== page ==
Perceived Coercion and the Therapeutic Relationship: A Neglected Association?

Department of Psychiatry, University of Toronto, Toronto, Ontario, Canada.
Psychiatric services (Washington, D.C.) (Impact Factor: 2.41). 05/2011; 62(5):471-6. DOI: 10.1176/
Source: PubMed


Increasing patient autonomy and decreasing coercion are frequently cited goals in mental health care. Research suggests that the therapeutic relationship and patients' experiences of coercion may be associated. This study investigated the association between the therapeutic relationship and perceived coercion in psychiatric admissions.
Associations between perceived coercion and the therapeutic relationship and sociodemographic and clinical variables were examined by using data from structured interviews with 164 patients consecutively admitted to two psychiatric hospitals in Oxford, England.
High levels of coercion were experienced by 48% of voluntarily and 89% of involuntarily admitted patients. A high perceived coercion score was significantly associated with involuntary admission and a poor rating of the therapeutic relationship. The therapeutic relationship confounded legal status as a predictor of perceived coercion.
Similar factors may influence patients' experience of both coercion and the therapeutic relationship during psychiatric hospital admission. Hospitalization, even when voluntary, was viewed as more coercive when patients rated their relationship with the admitting clinician negatively. Interventions to improve the therapeutic relationship may reduce perceptions of coercion.

Download full-text


Available from: Tom Patrick Burns
  • Source
    • "This would be an interesting avenue for further research. Contrary to previous literature (Angell et al., 2007; Sheehan and Burns, 2011) we found that service user ratings were not associated in multivariate analyses with their ratings of perceived coercion at 18 month follow-up. Univariate analyses comparing weakest and strongest TRs did show an effect. "
    [Show abstract] [Hide abstract]
    ABSTRACT: Therapeutic relationships are considered a key component of good psychiatric care, yet its association with outcomes for individuals with psychosis remains unclear. 569 service users with psychotic disorders and care coordinators in community settings rated their therapeutic relationship; outcomes were assessed 18 months later. In multivariate analyses, a small but significant association was found between service user ratings and instances of psychiatric hospital admissions, self harm and suicide attempts over an 18 month period. Care coordinator ratings were associated with instances of psychiatric hospital admissions and harm to others over the 18 months and level of functioning at 18 months. The differential findings and small effect size suggests that the therapeutic relationship needs further definition for this patient group in this setting. Nevertheless, clinicians should prioritise interactions that strengthen therapeutic relationships.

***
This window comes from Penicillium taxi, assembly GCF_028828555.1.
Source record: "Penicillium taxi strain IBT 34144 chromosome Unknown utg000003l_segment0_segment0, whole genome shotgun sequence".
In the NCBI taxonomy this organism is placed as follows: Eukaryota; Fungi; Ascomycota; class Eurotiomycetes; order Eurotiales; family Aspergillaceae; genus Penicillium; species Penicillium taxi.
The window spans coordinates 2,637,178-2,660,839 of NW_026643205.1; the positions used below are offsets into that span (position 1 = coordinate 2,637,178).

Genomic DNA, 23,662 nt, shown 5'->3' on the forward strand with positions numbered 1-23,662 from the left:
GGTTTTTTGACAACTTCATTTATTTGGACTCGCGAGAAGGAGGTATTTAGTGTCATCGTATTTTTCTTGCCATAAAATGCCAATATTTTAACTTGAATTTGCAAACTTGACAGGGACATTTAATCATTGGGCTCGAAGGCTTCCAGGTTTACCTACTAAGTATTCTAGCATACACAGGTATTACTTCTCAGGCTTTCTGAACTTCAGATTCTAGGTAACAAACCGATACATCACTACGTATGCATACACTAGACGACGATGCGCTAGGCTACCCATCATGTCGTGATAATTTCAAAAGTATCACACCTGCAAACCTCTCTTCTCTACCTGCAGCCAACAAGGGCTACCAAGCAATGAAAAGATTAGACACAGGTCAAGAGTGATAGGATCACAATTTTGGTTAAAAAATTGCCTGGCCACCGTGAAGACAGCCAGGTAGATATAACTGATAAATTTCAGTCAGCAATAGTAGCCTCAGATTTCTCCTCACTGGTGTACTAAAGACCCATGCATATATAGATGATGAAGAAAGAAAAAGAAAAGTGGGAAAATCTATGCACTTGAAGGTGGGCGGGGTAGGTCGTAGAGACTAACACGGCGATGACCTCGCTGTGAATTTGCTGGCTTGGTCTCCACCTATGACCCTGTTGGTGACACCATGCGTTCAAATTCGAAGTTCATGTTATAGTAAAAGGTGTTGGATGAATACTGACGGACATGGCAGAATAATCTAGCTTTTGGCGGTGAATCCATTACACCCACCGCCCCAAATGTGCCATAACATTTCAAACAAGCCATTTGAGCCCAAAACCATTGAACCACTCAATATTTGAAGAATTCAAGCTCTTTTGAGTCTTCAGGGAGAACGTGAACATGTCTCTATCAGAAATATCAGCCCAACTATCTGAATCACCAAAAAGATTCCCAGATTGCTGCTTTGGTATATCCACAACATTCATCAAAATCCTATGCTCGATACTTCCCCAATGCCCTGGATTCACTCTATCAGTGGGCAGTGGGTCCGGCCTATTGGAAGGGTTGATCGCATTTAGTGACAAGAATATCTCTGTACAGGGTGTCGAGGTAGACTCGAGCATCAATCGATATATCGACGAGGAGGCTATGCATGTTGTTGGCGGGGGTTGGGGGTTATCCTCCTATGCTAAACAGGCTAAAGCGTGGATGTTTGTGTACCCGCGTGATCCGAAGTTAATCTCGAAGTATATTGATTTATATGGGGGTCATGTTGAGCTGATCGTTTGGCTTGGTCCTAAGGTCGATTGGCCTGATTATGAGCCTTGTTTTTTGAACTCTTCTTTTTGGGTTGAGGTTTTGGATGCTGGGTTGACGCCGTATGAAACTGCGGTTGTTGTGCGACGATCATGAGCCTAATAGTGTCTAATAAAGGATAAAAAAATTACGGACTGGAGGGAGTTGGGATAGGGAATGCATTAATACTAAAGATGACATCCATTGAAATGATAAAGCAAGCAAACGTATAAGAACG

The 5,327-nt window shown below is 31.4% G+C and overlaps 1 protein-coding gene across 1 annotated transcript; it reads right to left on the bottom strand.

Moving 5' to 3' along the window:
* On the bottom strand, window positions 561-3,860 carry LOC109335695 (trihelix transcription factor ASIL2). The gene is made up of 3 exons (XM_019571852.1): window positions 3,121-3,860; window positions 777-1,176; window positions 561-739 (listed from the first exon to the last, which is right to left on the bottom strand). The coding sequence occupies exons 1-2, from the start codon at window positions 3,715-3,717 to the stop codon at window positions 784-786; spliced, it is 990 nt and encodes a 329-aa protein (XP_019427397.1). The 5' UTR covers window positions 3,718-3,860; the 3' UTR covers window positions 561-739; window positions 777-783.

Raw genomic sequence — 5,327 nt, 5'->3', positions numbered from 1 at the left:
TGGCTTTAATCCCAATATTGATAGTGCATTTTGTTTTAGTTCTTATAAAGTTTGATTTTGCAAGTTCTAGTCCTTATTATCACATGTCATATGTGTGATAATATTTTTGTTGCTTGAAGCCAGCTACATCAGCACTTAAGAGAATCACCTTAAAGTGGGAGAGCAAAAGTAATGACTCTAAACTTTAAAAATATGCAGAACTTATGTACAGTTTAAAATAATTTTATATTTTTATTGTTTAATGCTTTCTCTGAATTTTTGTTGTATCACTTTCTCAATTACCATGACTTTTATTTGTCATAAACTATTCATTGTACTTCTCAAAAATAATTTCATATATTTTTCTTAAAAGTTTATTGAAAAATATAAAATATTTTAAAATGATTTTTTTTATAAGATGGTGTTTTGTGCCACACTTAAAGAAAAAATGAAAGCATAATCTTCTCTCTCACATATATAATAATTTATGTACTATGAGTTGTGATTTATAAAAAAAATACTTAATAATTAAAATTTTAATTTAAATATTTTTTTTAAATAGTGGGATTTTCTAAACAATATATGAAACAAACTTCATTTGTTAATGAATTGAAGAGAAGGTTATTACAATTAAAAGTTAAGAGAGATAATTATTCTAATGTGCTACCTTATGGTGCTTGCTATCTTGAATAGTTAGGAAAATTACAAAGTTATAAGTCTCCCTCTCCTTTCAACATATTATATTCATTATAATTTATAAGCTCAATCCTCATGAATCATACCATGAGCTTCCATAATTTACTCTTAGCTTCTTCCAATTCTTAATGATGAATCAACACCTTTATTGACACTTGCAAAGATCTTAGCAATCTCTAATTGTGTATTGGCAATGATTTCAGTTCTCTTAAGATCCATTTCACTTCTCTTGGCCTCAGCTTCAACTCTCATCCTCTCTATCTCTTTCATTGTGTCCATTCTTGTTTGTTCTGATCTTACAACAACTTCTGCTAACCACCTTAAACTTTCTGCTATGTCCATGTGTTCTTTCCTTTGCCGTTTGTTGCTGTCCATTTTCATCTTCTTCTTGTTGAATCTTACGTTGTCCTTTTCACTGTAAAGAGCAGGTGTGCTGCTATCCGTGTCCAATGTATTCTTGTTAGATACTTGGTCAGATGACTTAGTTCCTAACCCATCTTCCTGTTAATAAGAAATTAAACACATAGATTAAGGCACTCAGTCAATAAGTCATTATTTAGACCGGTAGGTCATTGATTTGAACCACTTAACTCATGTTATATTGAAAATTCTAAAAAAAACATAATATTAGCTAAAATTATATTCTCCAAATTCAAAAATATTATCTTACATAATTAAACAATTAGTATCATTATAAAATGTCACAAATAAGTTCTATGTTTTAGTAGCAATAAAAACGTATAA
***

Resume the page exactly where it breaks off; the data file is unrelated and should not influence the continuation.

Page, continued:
Full-text · Article · Dec 2014 · Psychiatry Research
  • Source
    • "In taking a step forward, it will be fruitful to also include clinical paternalism and responsibility on the research agenda when looking at the effects of psychiatric institutionalization. For example, Sheehan and Burns’ findings [57] indicated that high levels of perceived coercion are significantly associated with involuntary admission and a poor rating of therapeutic relationship. Voluntary hospitalization was seen as more coercive when patients rated their relationship with the admitting clinician negatively. "
    [Show abstract] [Hide abstract]
    ABSTRACT: Background Since Goffman’s seminal work on psychiatric institutions, deinstitutionalization has become a leading term in the psychiatric debate. It described the process of closure or downsizing of large psychiatric hospitals and the establishment of alternative services in the community. Yet, there is a lack of clarity on what exactly the concept of institutionalization means in present-day psychiatry. This review aims to identify the meaning of psychiatric institutionalization since the early 1960s to present-day. Method A conceptual review of institutionalization in psychiatry was conducted. Thematic analysis was used to synthesize the findings. Results Four main themes were identified in conceptualizing institutionalization: bricks and mortar of care institutions; policy and legal frameworks regulating care; clinical responsibility and paternalism in clinician-patient relationships; and patients’ adaptive behavior to institutionalized care. Conclusions The concept of institutionalization in psychiatry reflects four distinct themes. All themes have some relevance for the contemporary debate on how psychiatric care should develop and on the role of institutional care in psychiatry.
    Full-text · Article · Jun 2013 · BMC Psychiatry
  • Source

    Preview · Article · Jul 2011 · Psychiatric services (Washington, D.C.)
Show more